Sound Devices Unveils A20-RX Wireless Receiver
The two channel true-diversity receiver delivers ultra-wide tuning range, providing reliability and flexibility across a range of applications
REEDSBURG, Wisc.—Sound Devices has started shipping the A20-RX, a two channel, true diversity receiver with SpectraBand technology.
SpectraBand gives the A20-RX receiver and A20-Mini transmitter an unprecedented tuning range of 470 MHz to 1525 MHz, the company said.
The A20-RX also features high-discrimination front end filtering for better performance in noisy RF environments and Frequency AutoAssign for faster setup. The receiver is compatible with both A20-Mini and A10-TX transmitters, Sound Devices reported.
Sound professionals with the previous model, A10-RX, can upgrade the hardware of their receivers to the A20-RX for $995 USD or for a reduced price of $750 if they purchased their A10-RX within the last 12 months or an A20-Mini since June 1st. The upgrade program lasts until the end of 2022.
“As wireless spectrum becomes increasingly crowded, sound professionals need flexibility when it comes to tuning range. The A20-RX is the first receiver on the market that can tune not only in common UHF TV bands around 470 – 608 MHz, but far above that,” said Gary Trenda, RF applications engineer at Sound Devices. “We’re excited to offer the A20-RX and an upgrade path for our A10-RX customers.”
The company noted that SpectraBand eliminates the need for purchasing different wireless receivers dedicated to specific frequency bands, covering approximately 285 MHz of available spectrum in the United States and 383 MHz in the United Kingdom.
In the U.S., the A20-RX can tune to the 600 MHz guard band (614-616 MHz), 600 MHz duplex gap (653-663 MHz), 900 MHz ISM Band (902-928MHz), 900 MHz STL Band (941.5-960 MHz), and, with the appropriate license, the 1.5 GHz AFTRCC band (1435-1525 MHz). This is in addition to the core USA UHF TV band from 470-608 MHz that’s commonly available. Overall, this totals approximately 285 MHz of available spectrum.
In the UK, the A20-RX can tune to the 800 MHz duplex gap (823-832 MHz), 800 MHz guard band (863-865 MHz), and, with a proper license, the DME and 1.5 GHz bands (961-1015 MHz, 1045-1075 MHz, 1105-1154 MHz, 1518-1525 MHz). This is in addition to the core UK UHF TV band from 470-702 MHz that’s commonly available. Overall, this totals approximately 383 MHz.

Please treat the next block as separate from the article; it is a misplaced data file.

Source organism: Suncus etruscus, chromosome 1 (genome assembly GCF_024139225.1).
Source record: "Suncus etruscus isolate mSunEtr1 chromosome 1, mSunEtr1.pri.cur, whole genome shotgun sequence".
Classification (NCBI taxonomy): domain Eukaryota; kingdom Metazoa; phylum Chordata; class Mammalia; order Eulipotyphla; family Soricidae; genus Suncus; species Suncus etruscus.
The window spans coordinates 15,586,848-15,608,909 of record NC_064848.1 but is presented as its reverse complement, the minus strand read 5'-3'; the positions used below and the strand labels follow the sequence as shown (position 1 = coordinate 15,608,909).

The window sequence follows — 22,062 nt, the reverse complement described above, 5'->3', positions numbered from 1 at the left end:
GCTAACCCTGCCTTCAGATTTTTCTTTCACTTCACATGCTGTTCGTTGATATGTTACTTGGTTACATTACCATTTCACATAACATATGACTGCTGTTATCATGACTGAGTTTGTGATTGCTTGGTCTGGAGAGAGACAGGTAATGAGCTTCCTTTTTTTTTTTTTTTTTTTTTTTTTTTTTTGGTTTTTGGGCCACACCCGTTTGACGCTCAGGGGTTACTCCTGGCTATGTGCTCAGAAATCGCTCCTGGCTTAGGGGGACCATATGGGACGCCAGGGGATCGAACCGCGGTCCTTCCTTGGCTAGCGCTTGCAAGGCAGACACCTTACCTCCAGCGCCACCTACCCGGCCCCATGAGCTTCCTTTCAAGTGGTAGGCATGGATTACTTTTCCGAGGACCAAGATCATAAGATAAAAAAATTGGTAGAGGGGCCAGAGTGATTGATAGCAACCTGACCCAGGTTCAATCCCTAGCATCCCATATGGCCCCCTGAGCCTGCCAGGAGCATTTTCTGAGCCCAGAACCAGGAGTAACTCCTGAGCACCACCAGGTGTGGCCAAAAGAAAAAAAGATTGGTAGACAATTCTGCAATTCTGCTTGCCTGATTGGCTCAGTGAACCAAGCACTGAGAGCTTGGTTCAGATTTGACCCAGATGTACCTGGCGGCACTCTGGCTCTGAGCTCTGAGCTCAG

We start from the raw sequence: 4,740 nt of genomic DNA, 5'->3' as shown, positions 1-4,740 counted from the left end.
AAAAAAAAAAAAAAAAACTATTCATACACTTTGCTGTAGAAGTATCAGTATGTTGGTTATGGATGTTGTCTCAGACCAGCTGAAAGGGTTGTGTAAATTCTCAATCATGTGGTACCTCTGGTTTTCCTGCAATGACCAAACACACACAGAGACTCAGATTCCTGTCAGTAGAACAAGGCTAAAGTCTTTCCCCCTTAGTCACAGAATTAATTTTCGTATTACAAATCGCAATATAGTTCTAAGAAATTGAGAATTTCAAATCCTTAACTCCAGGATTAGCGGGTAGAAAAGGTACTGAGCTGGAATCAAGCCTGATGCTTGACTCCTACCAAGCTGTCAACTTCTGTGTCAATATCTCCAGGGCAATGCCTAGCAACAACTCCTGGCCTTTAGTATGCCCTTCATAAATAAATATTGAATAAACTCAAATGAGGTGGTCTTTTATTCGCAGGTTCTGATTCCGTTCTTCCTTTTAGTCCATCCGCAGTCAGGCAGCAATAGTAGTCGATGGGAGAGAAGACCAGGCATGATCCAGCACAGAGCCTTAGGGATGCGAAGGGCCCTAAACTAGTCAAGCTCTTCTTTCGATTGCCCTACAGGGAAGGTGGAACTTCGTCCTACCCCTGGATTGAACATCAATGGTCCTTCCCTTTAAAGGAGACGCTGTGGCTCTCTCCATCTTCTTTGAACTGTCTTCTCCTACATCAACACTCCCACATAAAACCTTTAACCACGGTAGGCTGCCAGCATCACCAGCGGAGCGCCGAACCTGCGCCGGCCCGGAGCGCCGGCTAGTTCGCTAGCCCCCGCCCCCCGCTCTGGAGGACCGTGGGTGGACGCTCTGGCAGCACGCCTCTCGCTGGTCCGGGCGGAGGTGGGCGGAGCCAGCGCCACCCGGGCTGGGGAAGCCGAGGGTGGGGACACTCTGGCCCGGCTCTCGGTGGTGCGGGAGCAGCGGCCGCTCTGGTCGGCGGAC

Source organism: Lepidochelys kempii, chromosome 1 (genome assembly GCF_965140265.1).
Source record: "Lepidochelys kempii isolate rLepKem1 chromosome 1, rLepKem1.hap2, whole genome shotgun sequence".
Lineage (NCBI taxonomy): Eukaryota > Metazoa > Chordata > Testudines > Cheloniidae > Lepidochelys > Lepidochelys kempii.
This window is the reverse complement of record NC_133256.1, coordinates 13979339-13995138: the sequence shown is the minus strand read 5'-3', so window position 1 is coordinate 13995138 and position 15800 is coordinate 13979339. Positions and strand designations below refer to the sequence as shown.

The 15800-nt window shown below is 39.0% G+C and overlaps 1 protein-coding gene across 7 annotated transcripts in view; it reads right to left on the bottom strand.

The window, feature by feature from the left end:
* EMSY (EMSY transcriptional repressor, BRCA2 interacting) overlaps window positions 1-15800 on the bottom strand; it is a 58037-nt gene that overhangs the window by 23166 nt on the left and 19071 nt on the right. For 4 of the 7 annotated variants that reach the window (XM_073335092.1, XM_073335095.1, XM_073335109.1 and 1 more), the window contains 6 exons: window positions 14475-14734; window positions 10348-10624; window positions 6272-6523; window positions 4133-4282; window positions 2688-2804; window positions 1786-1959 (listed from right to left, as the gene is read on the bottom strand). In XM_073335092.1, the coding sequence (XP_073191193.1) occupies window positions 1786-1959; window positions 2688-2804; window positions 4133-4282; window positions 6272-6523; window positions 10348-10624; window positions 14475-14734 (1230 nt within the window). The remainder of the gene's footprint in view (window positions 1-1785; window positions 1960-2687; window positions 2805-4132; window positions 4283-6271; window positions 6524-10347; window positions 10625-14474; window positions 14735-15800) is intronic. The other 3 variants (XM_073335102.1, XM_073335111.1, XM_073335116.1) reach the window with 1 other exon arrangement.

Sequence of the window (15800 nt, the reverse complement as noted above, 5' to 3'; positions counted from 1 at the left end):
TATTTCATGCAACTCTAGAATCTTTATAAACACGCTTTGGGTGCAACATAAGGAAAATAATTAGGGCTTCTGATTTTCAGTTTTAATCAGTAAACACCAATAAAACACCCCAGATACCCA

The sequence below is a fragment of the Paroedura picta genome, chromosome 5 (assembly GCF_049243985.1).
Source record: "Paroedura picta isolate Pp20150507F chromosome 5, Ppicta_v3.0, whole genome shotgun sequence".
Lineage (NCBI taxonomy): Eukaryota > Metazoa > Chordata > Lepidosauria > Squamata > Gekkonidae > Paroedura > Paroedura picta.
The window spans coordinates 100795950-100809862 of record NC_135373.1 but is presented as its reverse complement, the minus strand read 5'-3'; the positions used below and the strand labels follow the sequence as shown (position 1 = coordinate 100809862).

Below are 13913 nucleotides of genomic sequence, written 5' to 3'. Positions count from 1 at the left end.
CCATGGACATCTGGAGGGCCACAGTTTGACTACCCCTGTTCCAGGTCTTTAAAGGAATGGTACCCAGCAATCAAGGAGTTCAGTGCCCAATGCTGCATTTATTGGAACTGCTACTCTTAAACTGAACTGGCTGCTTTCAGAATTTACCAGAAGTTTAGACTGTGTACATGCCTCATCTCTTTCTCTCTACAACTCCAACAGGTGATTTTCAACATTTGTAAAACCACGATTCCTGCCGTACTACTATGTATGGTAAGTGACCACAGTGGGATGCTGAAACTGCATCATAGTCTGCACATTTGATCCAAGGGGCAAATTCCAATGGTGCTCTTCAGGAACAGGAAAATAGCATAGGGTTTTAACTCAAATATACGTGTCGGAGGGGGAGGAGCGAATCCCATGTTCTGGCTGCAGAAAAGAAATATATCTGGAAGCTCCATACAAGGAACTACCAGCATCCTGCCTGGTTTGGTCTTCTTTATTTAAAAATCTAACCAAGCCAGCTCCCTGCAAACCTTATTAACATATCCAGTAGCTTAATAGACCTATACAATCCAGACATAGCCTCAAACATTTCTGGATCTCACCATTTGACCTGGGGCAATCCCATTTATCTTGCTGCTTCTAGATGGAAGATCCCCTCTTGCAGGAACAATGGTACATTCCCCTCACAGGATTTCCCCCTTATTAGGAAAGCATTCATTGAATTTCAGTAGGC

The A20-RX is the second product in Sound Devices’ first wireless product line. The first product, the A20-Mini transmitter, is receiving a free firmware upgrade to enable SpectraBand when used with the A20-RX. The A20-RX is also compatible with all tuning ranges of the full-size A10-TX and is SuperSlot compatible with an SL-2 SuperSlot Wireless Module and 8-Series mixer-recorder.
Two other notable features of the A20-RX are its front-end filtering and Frequency AutoAssign.
While tracking filters are common in wireless receivers, the A20-RX uses superior low-loss, brick-wall SAW filters to deliver excellent performance in noisy RF environments. These built-in filters also provide excellent immunity from nearby IFB or camera hop transmitters without the need for external filters or extra cabling.
The AutoAssign feature scans a user-designated tuning band and selects available frequencies for the A20-RX's two channels. This feature is designed to make frequency selection and setting quick and easy.
The release of the A20-RX coincides with supporting firmware for the A20-Mini, A10-TX, 8-Series, SD-Utility and A20-Remote.
To download supporting firmware, visit www.sounddevices.com/download
The A10-RX may be converted to the A20-RX by sending the unit to Sound Devices for a hardware upgrade.
To learn more about the A20-RX, visit www.sounddevices.com/product/a20-rx
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George Winslow is the senior content producer for TV Tech. He has written about the television, media and technology industries for nearly 30 years for such publications as Broadcasting & Cable, Multichannel News and TV Tech. Over the years, he has edited a number of magazines, including Multichannel News International and World Screen, and moderated panels at such major industry events as NAB and MIP TV. He has published two books and dozens of encyclopedia articles on such subjects as the media, New York City history and economics.